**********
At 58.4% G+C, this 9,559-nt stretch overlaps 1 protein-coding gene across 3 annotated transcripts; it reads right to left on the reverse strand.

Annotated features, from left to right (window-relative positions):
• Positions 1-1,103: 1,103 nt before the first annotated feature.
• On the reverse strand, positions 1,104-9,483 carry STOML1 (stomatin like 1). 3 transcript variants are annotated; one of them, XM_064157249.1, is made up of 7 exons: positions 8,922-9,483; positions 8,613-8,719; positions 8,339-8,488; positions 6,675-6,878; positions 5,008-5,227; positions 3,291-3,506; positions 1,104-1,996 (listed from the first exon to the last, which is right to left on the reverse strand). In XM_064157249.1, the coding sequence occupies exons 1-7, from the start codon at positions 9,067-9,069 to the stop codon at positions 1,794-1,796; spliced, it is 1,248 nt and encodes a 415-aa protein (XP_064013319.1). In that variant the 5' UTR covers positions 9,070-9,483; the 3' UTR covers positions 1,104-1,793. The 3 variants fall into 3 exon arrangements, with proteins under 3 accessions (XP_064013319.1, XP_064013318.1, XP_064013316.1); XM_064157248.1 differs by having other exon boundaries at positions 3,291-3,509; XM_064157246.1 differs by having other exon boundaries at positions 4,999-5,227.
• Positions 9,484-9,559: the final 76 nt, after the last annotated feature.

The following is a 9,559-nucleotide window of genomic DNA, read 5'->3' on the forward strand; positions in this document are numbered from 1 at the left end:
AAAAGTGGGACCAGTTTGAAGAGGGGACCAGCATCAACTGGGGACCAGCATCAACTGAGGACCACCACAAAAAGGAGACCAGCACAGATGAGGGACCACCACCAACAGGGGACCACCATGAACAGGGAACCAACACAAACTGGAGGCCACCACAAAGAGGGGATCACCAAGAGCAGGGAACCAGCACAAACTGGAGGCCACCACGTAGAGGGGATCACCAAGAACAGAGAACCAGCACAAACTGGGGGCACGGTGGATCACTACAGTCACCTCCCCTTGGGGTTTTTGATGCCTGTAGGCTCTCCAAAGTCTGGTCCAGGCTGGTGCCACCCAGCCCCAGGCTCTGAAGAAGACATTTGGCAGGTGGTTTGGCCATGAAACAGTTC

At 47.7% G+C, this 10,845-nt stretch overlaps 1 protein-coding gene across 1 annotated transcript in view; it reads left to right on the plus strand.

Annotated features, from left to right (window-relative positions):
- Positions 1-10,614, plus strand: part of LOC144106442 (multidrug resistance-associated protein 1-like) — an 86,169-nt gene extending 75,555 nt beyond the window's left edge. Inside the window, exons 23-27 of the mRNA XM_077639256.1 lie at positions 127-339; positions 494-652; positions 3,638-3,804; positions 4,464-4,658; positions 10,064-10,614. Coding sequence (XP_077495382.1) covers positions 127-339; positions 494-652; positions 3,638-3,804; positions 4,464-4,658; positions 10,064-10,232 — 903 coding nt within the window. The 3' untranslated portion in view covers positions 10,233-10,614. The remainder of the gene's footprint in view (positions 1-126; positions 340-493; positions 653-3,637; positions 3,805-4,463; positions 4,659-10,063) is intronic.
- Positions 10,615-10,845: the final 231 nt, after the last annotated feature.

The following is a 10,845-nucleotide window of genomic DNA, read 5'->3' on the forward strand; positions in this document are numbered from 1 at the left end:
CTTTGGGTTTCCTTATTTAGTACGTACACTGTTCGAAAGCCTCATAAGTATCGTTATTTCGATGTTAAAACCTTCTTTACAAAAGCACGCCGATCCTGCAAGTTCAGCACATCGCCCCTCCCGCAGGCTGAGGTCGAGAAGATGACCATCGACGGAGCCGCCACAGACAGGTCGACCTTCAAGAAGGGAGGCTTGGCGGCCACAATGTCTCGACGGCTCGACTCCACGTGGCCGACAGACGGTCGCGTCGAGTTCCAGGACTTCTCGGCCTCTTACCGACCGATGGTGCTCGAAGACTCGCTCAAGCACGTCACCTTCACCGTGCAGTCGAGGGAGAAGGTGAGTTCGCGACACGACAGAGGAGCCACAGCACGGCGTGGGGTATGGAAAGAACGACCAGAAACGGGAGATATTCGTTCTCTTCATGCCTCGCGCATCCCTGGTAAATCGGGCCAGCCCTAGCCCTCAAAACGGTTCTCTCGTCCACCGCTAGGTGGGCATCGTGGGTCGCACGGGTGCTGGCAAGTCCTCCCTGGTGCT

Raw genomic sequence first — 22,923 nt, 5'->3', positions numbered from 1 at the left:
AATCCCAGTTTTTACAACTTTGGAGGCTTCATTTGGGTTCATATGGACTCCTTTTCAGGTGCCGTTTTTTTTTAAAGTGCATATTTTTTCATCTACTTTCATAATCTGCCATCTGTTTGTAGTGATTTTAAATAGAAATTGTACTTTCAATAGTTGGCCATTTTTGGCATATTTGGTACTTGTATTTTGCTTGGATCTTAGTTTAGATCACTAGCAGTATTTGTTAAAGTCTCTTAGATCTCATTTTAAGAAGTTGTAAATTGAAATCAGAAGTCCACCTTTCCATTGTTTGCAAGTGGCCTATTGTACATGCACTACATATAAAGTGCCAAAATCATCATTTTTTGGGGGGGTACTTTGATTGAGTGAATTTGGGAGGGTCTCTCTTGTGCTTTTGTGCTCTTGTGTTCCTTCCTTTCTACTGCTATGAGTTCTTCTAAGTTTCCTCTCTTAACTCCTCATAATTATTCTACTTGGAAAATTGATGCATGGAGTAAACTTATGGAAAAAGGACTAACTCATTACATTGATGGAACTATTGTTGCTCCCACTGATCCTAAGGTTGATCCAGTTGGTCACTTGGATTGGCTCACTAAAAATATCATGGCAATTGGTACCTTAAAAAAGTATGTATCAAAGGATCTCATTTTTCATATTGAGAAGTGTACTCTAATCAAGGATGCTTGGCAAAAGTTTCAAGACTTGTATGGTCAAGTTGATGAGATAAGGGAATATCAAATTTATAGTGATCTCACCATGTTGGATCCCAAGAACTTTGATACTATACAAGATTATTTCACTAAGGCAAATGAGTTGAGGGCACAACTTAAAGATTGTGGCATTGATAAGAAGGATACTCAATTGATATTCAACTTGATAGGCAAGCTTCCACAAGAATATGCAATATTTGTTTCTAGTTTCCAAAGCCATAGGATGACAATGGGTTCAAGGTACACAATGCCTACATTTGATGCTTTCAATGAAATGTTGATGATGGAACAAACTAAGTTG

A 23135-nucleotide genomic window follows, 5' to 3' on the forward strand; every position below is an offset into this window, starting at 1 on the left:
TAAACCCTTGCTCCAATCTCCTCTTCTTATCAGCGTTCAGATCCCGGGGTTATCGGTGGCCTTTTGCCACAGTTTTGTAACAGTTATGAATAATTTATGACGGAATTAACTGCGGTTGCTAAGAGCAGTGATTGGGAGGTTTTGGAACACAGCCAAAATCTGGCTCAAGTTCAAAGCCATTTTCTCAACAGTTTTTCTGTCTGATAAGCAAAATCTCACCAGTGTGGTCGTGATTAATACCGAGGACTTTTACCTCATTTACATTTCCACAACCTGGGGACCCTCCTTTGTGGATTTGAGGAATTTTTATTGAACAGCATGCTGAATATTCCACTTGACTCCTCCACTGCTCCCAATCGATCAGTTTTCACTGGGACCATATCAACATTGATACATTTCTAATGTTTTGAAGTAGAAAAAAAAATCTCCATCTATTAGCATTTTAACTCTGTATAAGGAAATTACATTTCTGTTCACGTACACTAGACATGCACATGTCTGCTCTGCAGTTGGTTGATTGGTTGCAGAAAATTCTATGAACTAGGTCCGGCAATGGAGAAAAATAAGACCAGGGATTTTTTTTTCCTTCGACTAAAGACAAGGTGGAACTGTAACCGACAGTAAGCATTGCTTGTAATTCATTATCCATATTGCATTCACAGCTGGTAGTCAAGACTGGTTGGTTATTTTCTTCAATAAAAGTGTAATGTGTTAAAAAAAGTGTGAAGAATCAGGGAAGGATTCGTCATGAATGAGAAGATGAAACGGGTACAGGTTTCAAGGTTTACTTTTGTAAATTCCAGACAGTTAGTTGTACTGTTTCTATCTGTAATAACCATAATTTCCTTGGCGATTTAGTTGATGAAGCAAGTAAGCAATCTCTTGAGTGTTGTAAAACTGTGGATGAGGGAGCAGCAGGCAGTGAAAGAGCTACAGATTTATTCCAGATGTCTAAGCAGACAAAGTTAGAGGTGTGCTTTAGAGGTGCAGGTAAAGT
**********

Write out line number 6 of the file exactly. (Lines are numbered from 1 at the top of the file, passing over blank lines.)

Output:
The following is a 9,559-nucleotide window of genomic DNA, read 5'->3' on the forward strand; positions in this document are numbered from 1 at the left end: